In 2012, Steffensen et al. found that the combined score of HE4 and CA-125 was highly predictive of both PFS and OS in multivariate survival analysis [5]. In 2014, Braicu and his group reported that HE4 and platinum response were the only independent prognostic factors for OS (p<0.001 and p=0.044 respectively) [6]. Kayser in 2014 evaluated the association between the pretreatment serum HE4 levels or the Risk of Ovarian Malignancy Algorithm (ROMA) scores with PFS and Disease-Specific Survival (DSS) concluding that both are not independent prognostic factors [7]. Some studies have also evaluated the combination of the two markers Ca125 and HE4. For example in 2016, Nassir et al. reported that the combination of elevated levels of CA125 and HE4 revealed significantly worse estimated median PFS with an HR 8.14 and slightly worse PFS in patients with only one biomarker elevated (HR 1.46, p=0.292) compared to those patients with any biomarker was elevated. For the estimated median OS, their analysis revealed similar results [8]. In 2016, Steffensen reported that patients with an increase in HE4 of >50% at 3- and 6- month follow-up compared to the end-of-treatment sample had significantly poorer PFS HR, 2.82 (P=0.0052) and HR, 7.71 (P<0.0001), respectively. The corresponding CA125 levels (>50%) showed HRs of 1.86 (P=0.0512) and 2.55 (P=0.0011), respectively. Multivariate analysis confirmed HE4 as a predictor of short PFS, with an HR of 8.23 (P<0.0001) at 6-month follow-up [9]. In addition, in 2012, Trudel et al. reported that HE4 levels above the median value of 394 pmol/L were significantly associated with mortality (HR=2.17) and progression (HR=1.81) [10]. Data on HE4-related ovarian cancer recurrence have been published by Nassir, they reported that the combined use of HE4 and CA125 at follow-up with cut-off values of 49.5 pmol/L and 25 U/ml, respectively, within 12 months after first-line chemotherapy performed better than HE4 or CA125 alone. HE4 at FU could predict recurrence within 6 months after second-line chemotherapy [8]. Several studies also report the correlation between HE4 levels and response to surgical treatment. Kong et al. in 2011 demonstrated that HE4 was significantly associated with residual tumor size and operative time (p = 0.003 and p=0.033) [2]. In 2013, Braicu et al. confirmed these results reporting that higher plasma HE4 levels correlated with poor surgery outcome in terms of macroscopically residual tumor mass (p<0.001). Plasma CA125 and the risk index (HE4 and CA125 toghether) were independent predictive factors for surgical outcome Odd Ratio (OR)=3.37 (p=0.001) and OR=6,041 (p<0.001), respectively, concluding that the combination of HE4 and CA125 might predict the surgical outcome, with a possible prognostic impact on PFS and OS [6]. In 2013 we found that HE4 at cut-off of 262 pmol/L was able to better identify patients candidate to optimal cytoreduction with a sensitivity of 86.1% and a specificity of 89.5% (PPV=93.9% and NPV=77%). In addition, the combination of HE4 ≤ 262 pmol/L and ascites <500 mL improved our results with a sensitivity of 100% and a specificity of 89.5% (PPV=94% and NPV=100%) [11]. In 2013, Yang et al. found as demarcation criterion a HE4 value of 600 pmol/l, where a value >600 pmol/l indicates a lower possibility of optimal debulking, with a sensitivity of 77% and a specificity of 32% of incomplete cytoreductive surgery [12]. In a subsequent paper of 2014, Braicu reported that at a HE4 cut-off value of 250 pmol/L, a sensitivity of 52% and a specificity of 93.8% (p=0.001) were reached in predicting total macroscopic tumor clearance. Moreover, together with ascites, HE4 was the only independent predictive factor for surgical outcome (odds ratio [OR] 7.2, p=0.029, and OR 10.18 p=0.036, respectively) [13]. Chudecka-Glaz et al., in 2014, evaluated the usefulness of different markers, including HE4, in predicting optimal cytoreduction. At the HE4 cut-off of 218.43 pmol/L, the sensitivity, specificity, PPV and NPV of optimal debulking surgery were 86.6%, 91.3%, 92.9%, 84%, in comparison to CA125 (83.3%; 75%; 80.6%; 78.3%), respectively [14]. In 2015 Tang et al. evaluated the ability of preoperative HE4 in predicting the primary cytoreductive outcomes in advanced EOC. They used a HE4 cut-off value of 473 pmol/L. Suboptimal cytoreduction was obtained in 66.7% (38/57) of cases with HE4 ≥473 pmol/L compared with only 27.3% (9/33) of cases with HE4 <473 pmol/L. At this threshold, the sensitivity, specificity, positive predictive value (PPV) and negative predictive value (NPV) for diagnosing suboptimal debulking were 81%, 56%, 67%, and 73%, respectively [15]. Another work of our group consisted in developing a predictive model, named SeC-Score (SeC-s), to assess the risk of optimal secondary cytoreductive surgery, including residual tumour (RT) at primary cytoreduction (0 vs. >0 cm), ascites, preoperative CA125 and HE4, for the first time in literature. Using 0.4375 as cutoff, we tested the score firstly in a training set (TS) where we correctly classified 48 of 52 patients cytoreducible and 30 of 38 not cytoreducible, reporting 92% of sensitivity and 83% of specificity (PPV=0.85, NPV=0.90;). The AUC of SeC-s in TS was 0.92. These data were confirmed in a verification set (VS) consisting of 45 patients: 25 (56%) cytoreducible and 20 (44%) not cytoreducible. In the VS, we correctly classified 19 of 25 patients cytoreducible and 16 of 20 not cytoreducible, reporting 76% of sensitivity and 80% of specificity (PPV=0.82, NPV=0.72). The AUC of SeC-s in VS was 0.88. If we consider the overall performance (135 patients) of SeC-s in TS and VS, we correctly classified 66 of 77 cytoreducible patients (86%) and 46 of 58 not cytoreducible patients (80%), reporting 82% of sensitivity and 83% of specificity (PPV=0.79, NPV=0.81) [16].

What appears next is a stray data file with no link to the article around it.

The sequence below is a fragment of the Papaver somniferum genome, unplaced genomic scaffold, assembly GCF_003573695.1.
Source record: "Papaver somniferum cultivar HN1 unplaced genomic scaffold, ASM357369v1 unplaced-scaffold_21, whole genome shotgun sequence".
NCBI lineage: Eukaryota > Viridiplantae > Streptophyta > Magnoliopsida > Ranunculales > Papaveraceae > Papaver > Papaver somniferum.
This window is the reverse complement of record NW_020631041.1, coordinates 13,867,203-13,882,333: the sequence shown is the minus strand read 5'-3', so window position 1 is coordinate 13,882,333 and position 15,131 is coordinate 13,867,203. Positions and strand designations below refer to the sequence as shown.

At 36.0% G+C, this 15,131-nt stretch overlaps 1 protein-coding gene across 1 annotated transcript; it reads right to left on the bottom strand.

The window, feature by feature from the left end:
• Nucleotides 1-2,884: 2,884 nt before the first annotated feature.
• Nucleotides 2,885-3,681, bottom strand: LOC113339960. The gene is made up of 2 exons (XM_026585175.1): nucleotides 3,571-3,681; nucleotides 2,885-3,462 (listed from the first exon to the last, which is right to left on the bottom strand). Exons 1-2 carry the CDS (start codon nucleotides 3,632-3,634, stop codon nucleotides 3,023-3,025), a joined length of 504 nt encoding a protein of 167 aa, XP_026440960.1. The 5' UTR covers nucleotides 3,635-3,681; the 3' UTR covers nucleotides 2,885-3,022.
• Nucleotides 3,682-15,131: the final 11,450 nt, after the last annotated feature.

HE4 Levels and CT Response